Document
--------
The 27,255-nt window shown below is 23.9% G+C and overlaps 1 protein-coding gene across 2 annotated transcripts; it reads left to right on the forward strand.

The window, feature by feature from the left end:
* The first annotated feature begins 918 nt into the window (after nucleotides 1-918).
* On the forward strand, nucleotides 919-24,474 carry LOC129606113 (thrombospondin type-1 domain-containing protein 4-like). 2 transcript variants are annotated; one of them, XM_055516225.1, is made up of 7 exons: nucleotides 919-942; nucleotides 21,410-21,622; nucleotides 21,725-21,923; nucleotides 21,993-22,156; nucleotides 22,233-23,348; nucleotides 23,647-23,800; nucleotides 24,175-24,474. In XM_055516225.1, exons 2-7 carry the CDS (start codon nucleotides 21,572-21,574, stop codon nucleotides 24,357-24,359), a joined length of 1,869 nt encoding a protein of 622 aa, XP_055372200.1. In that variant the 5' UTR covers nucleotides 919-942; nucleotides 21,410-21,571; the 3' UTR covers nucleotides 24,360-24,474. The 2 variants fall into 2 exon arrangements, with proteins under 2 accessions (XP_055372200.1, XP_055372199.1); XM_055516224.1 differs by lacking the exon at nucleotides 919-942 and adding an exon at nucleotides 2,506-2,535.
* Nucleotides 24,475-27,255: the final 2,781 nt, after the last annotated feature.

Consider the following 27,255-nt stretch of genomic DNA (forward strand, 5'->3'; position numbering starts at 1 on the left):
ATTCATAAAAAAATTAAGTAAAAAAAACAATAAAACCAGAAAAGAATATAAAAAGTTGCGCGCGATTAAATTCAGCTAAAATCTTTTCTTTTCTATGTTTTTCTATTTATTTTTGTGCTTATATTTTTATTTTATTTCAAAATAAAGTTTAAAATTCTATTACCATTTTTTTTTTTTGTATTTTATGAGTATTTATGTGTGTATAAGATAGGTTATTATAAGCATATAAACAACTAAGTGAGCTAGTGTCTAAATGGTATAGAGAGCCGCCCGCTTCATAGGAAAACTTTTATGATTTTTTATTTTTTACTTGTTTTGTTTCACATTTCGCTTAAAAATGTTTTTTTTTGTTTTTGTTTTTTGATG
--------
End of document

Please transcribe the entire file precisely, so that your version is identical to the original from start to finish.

The 27,255-nt window shown below is 23.9% G+C and overlaps 1 protein-coding gene across 2 annotated transcripts; it reads left to right on the forward strand.

The window, feature by feature from the left end:
* The first annotated feature begins 918 nt into the window (after nucleotides 1-918).
* On the forward strand, nucleotides 919-24,474 carry LOC129606113 (thrombospondin type-1 domain-containing protein 4-like). 2 transcript variants are annotated; one of them, XM_055516225.1, is made up of 7 exons: nucleotides 919-942; nucleotides 21,410-21,622; nucleotides 21,725-21,923; nucleotides 21,993-22,156; nucleotides 22,233-23,348; nucleotides 23,647-23,800; nucleotides 24,175-24,474. In XM_055516225.1, exons 2-7 carry the CDS (start codon nucleotides 21,572-21,574, stop codon nucleotides 24,357-24,359), a joined length of 1,869 nt encoding a protein of 622 aa, XP_055372200.1. In that variant the 5' UTR covers nucleotides 919-942; nucleotides 21,410-21,571; the 3' UTR covers nucleotides 24,360-24,474. The 2 variants fall into 2 exon arrangements, with proteins under 2 accessions (XP_055372200.1, XP_055372199.1); XM_055516224.1 differs by lacking the exon at nucleotides 919-942 and adding an exon at nucleotides 2,506-2,535.
* Nucleotides 24,475-27,255: the final 2,781 nt, after the last annotated feature.

Consider the following 27,255-nt stretch of genomic DNA (forward strand, 5'->3'; position numbering starts at 1 on the left):
ATTCATAAAAAAATTAAGTAAAAAAAACAATAAAACCAGAAAAGAATATAAAAAGTTGCGCGCGATTAAATTCAGCTAAAATCTTTTCTTTTCTATGTTTTTCTATTTATTTTTGTGCTTATATTTTTATTTTATTTCAAAATAAAGTTTAAAATTCTATTACCATTTTTTTTTTTTGTATTTTATGAGTATTTATGTGTGTATAAGATAGGTTATTATAAGCATATAAACAACTAAGTGAGCTAGTGTCTAAATGGTATAGAGAGCCGCCCGCTTCATAGGAAAACTTTTATGATTTTTTATTTTTTACTTGTTTTGTTTCACATTTCGCTTAAAAATGTTTTTTTTTGTTTTTGTTTTTTGATG